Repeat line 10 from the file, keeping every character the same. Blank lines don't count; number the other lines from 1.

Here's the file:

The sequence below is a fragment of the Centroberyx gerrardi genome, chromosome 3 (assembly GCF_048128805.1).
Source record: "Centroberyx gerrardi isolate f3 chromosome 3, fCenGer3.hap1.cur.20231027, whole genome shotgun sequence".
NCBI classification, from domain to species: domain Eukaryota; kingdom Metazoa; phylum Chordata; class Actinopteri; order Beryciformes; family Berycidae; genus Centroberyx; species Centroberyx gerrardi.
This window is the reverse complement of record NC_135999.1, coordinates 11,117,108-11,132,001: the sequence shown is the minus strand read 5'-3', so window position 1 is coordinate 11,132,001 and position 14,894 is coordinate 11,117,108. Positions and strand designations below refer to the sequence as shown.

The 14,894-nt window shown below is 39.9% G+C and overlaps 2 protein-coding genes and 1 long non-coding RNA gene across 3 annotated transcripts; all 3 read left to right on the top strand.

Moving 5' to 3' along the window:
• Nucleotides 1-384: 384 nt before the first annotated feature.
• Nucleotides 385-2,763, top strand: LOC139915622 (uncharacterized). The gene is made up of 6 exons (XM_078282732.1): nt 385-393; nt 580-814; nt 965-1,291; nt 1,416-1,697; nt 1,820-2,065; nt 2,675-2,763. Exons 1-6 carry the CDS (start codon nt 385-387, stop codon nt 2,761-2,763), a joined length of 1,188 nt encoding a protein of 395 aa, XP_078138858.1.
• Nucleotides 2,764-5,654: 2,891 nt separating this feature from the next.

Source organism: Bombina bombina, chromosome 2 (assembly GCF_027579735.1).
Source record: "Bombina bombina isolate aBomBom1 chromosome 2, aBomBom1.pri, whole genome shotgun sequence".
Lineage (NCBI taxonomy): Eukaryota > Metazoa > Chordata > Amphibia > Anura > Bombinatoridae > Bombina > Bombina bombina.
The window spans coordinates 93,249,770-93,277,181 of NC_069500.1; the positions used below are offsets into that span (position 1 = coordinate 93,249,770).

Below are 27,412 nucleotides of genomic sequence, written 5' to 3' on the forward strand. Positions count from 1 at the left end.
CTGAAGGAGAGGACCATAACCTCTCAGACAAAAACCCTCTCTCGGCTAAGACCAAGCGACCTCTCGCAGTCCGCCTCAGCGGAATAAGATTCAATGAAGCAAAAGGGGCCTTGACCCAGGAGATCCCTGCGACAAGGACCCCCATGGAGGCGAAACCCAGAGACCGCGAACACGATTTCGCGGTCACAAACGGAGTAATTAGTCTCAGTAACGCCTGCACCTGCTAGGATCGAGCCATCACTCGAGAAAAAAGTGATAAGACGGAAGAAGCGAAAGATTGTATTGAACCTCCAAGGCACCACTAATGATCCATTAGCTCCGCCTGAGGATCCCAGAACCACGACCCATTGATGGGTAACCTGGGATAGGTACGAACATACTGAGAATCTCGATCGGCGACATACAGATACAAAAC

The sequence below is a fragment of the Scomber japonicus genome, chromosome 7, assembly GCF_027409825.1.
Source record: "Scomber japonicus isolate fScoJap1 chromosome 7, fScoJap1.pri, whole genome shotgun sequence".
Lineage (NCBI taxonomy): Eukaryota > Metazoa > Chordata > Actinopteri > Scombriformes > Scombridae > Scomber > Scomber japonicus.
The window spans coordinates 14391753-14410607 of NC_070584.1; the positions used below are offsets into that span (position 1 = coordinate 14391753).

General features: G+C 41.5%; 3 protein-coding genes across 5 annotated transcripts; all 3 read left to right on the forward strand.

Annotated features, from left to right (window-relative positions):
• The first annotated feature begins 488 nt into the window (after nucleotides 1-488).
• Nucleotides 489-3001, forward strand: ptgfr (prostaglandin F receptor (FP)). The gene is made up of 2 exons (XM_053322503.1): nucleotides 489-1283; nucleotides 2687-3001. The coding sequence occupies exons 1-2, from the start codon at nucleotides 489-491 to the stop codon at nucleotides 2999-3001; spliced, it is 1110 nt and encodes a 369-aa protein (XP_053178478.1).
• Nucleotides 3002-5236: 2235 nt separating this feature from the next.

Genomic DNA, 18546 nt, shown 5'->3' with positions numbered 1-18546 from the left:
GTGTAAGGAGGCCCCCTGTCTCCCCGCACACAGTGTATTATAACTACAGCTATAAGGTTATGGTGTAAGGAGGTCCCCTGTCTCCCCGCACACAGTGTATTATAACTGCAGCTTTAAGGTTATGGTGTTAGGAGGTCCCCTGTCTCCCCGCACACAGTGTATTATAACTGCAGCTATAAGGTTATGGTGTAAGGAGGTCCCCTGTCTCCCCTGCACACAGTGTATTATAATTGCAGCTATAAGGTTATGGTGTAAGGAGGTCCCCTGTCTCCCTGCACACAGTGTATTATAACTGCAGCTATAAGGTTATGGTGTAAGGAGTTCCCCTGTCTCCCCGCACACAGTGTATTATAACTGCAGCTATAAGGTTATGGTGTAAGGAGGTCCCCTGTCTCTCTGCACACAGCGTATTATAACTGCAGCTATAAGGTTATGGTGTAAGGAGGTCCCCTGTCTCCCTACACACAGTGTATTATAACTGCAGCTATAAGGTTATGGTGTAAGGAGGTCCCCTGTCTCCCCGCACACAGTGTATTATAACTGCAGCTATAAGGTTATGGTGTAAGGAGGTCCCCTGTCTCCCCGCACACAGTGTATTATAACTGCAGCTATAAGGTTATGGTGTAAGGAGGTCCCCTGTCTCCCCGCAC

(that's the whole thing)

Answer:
Source organism: Bombina bombina, chromosome 2 (assembly GCF_027579735.1).